In State of Bihar v. Kailash,10 where there were two rations in the town of Patna – one standing on the name of respondent Kailash Prasad Singh and other in the name of respondent Shyam Sunder Singh. Respondent Adya Prasad was the Munshi of the first shop while respondent Ragho Prasad was the Munshi of the latter shop. Respondent Ambika Prasad was a helper of Adya Prasad. Occasionally he worked for the other shop also. The case against the respondents was that between October 1952 and February 1954 they conspired to cheat the Ration Office at Patna by presenting forged challans and obtaining ration authorities on the basis of those forged challans and thereafter taking delivery of grains from the Government godowns. The accused was the license holder of a shop and there was evidence that he used to visit the offices. However, it was not proved that he filed any of the fabricated challans. The only circumstance against him was that he knew of the passed challans and must have been benefited by the fraud. Therefore, the evidence of his being a member of the conspiracy consisted of the commission of the offences themselves by others. The court held that it could not be said that the charge of conspiracy had not been proved against him.
In Sushil Suri v. Central Bureau of Investigation11, The Supreme Court held that where two Chartered Accountants had dishonestly and fraudulently opened several fictitious accounts in some banks with an intention and object to facilitate bank finance for the purpose other than
10 AIR 1961 Pat 451
11 AIR 2011 SC 1713
stated in the loan application. The accused persons submitted to the bank, fake and forged invoices of the fictitious/non-existent supplier. The essential ingredient of criminal conspiracy is agreement to commit offence between accused and the commission of crime alone is enough to bring about a conviction under section 120B. The appellant with Directors and Chartered Accountant defrauded revenue and in the process cheated the public exchequer of crores of rupees and were convicted under section 120B, 420, 409 and 471.
In Hira Lal Hari Lal Bhagwati v CBI12, it was stated that, to bring home the charge of criminal conspiracy with the ambit of section 120-B, it is necessary to establish that there was an agreement between the parties for doing an unlawful act. It is difficult to establish it by direct evidence.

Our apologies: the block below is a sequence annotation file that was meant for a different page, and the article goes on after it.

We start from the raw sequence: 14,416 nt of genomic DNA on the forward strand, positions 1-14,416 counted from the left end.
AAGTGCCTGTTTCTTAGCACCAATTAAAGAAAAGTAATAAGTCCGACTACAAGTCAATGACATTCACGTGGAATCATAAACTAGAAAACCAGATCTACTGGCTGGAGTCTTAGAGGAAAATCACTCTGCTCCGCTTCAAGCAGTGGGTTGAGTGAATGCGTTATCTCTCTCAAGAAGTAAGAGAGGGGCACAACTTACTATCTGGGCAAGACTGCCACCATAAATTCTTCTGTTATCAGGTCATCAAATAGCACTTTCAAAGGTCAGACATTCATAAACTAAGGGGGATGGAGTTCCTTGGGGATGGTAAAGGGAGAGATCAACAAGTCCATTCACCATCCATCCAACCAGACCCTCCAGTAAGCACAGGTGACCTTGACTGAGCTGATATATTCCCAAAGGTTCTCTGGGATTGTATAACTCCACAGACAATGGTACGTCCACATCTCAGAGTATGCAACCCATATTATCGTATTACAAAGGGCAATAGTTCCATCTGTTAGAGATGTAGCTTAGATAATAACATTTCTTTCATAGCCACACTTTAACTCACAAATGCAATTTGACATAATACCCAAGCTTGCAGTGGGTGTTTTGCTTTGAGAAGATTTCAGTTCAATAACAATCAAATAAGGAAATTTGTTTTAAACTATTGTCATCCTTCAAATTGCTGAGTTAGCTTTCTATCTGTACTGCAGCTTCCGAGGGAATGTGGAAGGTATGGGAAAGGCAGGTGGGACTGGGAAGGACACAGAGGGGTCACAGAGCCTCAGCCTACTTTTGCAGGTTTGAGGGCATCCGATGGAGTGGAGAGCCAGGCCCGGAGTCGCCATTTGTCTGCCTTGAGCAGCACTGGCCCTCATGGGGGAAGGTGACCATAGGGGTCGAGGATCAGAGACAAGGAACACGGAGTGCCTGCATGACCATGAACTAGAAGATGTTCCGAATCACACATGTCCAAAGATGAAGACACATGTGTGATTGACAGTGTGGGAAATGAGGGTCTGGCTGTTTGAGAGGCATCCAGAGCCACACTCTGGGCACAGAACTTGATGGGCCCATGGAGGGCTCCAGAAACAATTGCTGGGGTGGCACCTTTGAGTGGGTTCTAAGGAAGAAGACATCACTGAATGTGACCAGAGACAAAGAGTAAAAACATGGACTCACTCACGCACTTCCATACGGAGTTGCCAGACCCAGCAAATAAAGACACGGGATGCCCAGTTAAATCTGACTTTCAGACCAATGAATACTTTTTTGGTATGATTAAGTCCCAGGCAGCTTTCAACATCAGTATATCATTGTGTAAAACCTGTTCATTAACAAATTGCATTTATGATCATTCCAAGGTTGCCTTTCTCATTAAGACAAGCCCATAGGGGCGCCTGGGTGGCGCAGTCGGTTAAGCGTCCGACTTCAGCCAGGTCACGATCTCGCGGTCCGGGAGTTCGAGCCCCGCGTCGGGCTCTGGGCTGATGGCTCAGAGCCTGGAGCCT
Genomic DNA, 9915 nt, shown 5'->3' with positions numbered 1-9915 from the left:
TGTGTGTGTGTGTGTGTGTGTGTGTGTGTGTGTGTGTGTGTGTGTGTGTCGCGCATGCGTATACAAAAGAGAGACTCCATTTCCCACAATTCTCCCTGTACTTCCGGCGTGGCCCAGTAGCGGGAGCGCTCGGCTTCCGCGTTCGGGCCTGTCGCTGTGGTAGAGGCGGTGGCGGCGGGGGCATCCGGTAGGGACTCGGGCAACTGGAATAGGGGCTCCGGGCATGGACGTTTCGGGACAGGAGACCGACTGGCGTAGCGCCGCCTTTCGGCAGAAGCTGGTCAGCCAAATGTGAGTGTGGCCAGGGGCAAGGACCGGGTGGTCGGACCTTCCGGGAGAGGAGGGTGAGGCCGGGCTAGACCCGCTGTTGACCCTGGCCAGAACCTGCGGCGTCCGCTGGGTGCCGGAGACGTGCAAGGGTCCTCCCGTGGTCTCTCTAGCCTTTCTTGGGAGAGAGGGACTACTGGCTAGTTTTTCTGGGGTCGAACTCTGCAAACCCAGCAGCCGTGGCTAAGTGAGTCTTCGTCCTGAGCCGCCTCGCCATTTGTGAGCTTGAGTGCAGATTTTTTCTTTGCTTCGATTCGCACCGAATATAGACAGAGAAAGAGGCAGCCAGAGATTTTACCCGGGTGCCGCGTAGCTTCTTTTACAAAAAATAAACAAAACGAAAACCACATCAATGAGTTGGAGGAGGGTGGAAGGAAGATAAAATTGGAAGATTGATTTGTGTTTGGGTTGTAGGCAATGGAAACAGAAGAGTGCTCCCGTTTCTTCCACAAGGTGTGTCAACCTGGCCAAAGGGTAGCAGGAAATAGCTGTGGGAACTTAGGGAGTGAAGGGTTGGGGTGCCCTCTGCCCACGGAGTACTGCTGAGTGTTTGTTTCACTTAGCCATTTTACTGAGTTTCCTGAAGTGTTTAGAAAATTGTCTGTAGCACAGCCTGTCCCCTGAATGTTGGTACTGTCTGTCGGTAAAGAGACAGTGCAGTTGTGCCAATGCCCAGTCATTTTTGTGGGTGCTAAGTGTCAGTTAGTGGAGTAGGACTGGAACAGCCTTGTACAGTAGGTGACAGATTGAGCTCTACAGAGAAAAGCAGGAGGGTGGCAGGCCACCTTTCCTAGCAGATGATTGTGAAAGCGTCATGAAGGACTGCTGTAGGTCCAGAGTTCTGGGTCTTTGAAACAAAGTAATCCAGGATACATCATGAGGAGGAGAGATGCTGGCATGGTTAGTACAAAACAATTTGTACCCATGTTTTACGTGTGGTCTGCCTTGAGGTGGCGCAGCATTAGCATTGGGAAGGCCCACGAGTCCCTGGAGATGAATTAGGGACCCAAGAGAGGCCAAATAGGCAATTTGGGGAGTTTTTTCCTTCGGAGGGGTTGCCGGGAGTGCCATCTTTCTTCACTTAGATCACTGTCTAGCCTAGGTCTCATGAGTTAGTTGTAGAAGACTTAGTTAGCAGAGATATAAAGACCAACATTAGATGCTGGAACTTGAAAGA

The offence under this section is non-cognizable, bailable and triable by Magistrate of the first class.
A HISTORY OF THE LAW OF CONSPIRACY IN INDIA
Originally the 1860 code contained only two provisions by which conspiracy was made punishable, namely, conspiracy by way of abetment (Section 107), and conspiracy involved in certain offences for example a thug (section 310), gang of dacoits (Section 400) or thieves (Section 401). Thus,in the law, as it originally existed, some overt act by way of furthering the object of the conspiracy on the part of the accused was a prerequisite for imposing criminal liability against them.
In Mulcaby v. R13, it was ruled that,
“A conspiracy consists not merely in the intention of two or more but in the agreement of two or more to do an unlawful act, or to do a lawful act by unlawful means. So as long as such a design rests in intention only, it is not indictable. When two agree to carry it into effect, the very plot is an act in itself, and the act of each of the parties, promise
12 2003 SCC(Cri) 1121
13 (1868) LR 3 HL 306
against promise actus contra actum capable of being enforced if lawful, punishable if for a criminal object or for the use of criminal means”
This judgment introduced in English Common Law, the principle that a mere agreement of two or more persons to do an unlawful act or a lawful act by unlawful means was sufficient to attract liability under conspiracy, even if no specific overt act had been committed.
Accordingly the Indian Penal Code, 1860 was amended in 1870 by inserting section 121-
A. To assimilate the law of criminal conspiracy in India with that of England, the Indian Criminal Law (Amendment) Act of 1913 added chapter V-A with sections 120-A and 120-B to the Indian Penal Code, 1860.
With the inclusion of Sections 120-A and 120-B, the IPC now encompasses the law of conspiracy to cover the following:
- Conspiracy as a substantive offence (Chapter V-A: Sections 120-A and 120-B);
- Conspiracy as a form of abetment (Chapter V Section 107 Secondly);
- Conspiracy to wage, attempt to or abet war against the Government of India (Chapter VI, Section 121-A); and
- Involvement in special offences (Chapter XVI : Sections 310 and 311; Chapter XVII Sections 400, 401 and 402);
- Abetment by conspiracy (Section 107, secondly);
- Conspiracy to commit an offence; and
- Conspiracy to do an illegal act.
The offence of criminal conspiracy is an exception to the general law where intent alone does not constitute crime. It is the intention to commit crime and joining hands with a person
having the same intention. Not only there has to be intention but, there has to be an agreement to carry out the object of the intention, which is an offence. It would not be enough for the offence of conspiracy when some of the accused merely entertained a wish, howsoever, horrendous it may be, that offence be committed. A charge of conspiracy may prejudice the accused because it is forced them into a joint trial and the court may consider the entire mass of evidence against every accused. It has been said that a criminal conspiracy is a partnership in crime, and that there is in each conspiracy a joint or mutual agency for the prosecution of a common plan. Thus, if two or more persons enter into a conspiracy, any act done by any of them pursuant to the agreement is an contemplation of law, the act of each of them and they are jointly responsible thereof. This means that everything said, written or done by any of the conspirators in execution or furtherance of the common purpose is deemed to have been said, written or done by each of them. And this joint responsibility extends not only to what is done by any of the conspirators pursuant to the original agreement but also to collateral acts incident to and growing out of the original purpose. A conspirator is not responsible, however, for acts done by a co-conspirator after termination of the conspiracy.